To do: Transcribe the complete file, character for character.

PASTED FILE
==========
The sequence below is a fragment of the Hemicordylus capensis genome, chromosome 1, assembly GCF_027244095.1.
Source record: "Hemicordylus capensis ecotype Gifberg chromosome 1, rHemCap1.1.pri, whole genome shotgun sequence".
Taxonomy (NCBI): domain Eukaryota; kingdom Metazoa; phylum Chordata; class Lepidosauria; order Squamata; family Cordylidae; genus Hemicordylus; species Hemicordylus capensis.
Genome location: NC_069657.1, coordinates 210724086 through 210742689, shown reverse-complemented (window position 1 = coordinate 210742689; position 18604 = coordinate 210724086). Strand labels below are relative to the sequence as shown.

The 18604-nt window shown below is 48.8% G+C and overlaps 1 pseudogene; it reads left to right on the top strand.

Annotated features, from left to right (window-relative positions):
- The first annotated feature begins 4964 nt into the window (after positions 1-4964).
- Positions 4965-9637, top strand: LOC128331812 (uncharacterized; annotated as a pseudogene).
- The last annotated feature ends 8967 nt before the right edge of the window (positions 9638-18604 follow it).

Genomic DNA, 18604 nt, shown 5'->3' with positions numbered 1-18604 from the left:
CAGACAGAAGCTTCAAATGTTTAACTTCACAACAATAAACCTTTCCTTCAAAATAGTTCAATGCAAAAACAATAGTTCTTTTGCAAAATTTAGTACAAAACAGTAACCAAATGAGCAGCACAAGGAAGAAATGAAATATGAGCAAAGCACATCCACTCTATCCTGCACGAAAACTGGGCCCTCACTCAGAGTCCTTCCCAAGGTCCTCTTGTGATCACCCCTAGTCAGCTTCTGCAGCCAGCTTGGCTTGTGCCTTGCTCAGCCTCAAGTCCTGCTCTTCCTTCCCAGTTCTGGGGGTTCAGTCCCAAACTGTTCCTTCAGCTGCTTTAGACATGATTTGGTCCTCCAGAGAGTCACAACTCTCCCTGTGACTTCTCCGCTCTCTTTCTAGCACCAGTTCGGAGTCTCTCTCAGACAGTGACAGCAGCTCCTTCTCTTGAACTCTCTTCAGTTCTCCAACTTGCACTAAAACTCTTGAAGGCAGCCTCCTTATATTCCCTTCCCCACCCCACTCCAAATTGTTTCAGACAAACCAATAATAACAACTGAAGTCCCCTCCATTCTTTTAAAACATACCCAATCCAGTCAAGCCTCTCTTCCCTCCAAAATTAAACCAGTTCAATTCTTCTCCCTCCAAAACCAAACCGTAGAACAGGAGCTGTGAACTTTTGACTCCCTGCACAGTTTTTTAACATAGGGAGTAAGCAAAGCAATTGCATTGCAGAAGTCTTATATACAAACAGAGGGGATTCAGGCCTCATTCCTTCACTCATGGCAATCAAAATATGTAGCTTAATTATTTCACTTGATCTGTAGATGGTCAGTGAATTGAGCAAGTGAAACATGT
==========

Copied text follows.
The sequence below is a fragment of the Hemicordylus capensis genome, chromosome 1, assembly GCF_027244095.1.
Source record: "Hemicordylus capensis ecotype Gifberg chromosome 1, rHemCap1.1.pri, whole genome shotgun sequence".
Taxonomy (NCBI): domain Eukaryota; kingdom Metazoa; phylum Chordata; class Lepidosauria; order Squamata; family Cordylidae; genus Hemicordylus; species Hemicordylus capensis.
Genome location: NC_069657.1, coordinates 210724086 through 210742689, shown reverse-complemented (window position 1 = coordinate 210742689; position 18604 = coordinate 210724086). Strand labels below are relative to the sequence as shown.

The 18604-nt window shown below is 48.8% G+C and overlaps 1 pseudogene; it reads left to right on the top strand.

Annotated features, from left to right (window-relative positions):
- The first annotated feature begins 4964 nt into the window (after positions 1-4964).
- Positions 4965-9637, top strand: LOC128331812 (uncharacterized; annotated as a pseudogene).
- The last annotated feature ends 8967 nt before the right edge of the window (positions 9638-18604 follow it).

Genomic DNA, 18604 nt, shown 5'->3' with positions numbered 1-18604 from the left:
CAGACAGAAGCTTCAAATGTTTAACTTCACAACAATAAACCTTTCCTTCAAAATAGTTCAATGCAAAAACAATAGTTCTTTTGCAAAATTTAGTACAAAACAGTAACCAAATGAGCAGCACAAGGAAGAAATGAAATATGAGCAAAGCACATCCACTCTATCCTGCACGAAAACTGGGCCCTCACTCAGAGTCCTTCCCAAGGTCCTCTTGTGATCACCCCTAGTCAGCTTCTGCAGCCAGCTTGGCTTGTGCCTTGCTCAGCCTCAAGTCCTGCTCTTCCTTCCCAGTTCTGGGGGTTCAGTCCCAAACTGTTCCTTCAGCTGCTTTAGACATGATTTGGTCCTCCAGAGAGTCACAACTCTCCCTGTGACTTCTCCGCTCTCTTTCTAGCACCAGTTCGGAGTCTCTCTCAGACAGTGACAGCAGCTCCTTCTCTTGAACTCTCTTCAGTTCTCCAACTTGCACTAAAACTCTTGAAGGCAGCCTCCTTATATTCCCTTCCCCACCCCACTCCAAATTGTTTCAGACAAACCAATAATAACAACTGAAGTCCCCTCCATTCTTTTAAAACATACCCAATCCAGTCAAGCCTCTCTTCCCTCCAAAATTAAACCAGTTCAATTCTTCTCCCTCCAAAACCAAACCGTAGAACAGGAGCTGTGAACTTTTGACTCCCTGCACAGTTTTTTAACATAGGGAGTAAGCAAAGCAATTGCATTGCAGAAGTCTTATATACAAACAGAGGGGATTCAGGCCTCATTCCTTCACTCATGGCAATCAAAATATGTAGCTTAATTATTTCACTTGATCTGTAGATGGTCAGTGAATTGAGCAAGTGAAACATGT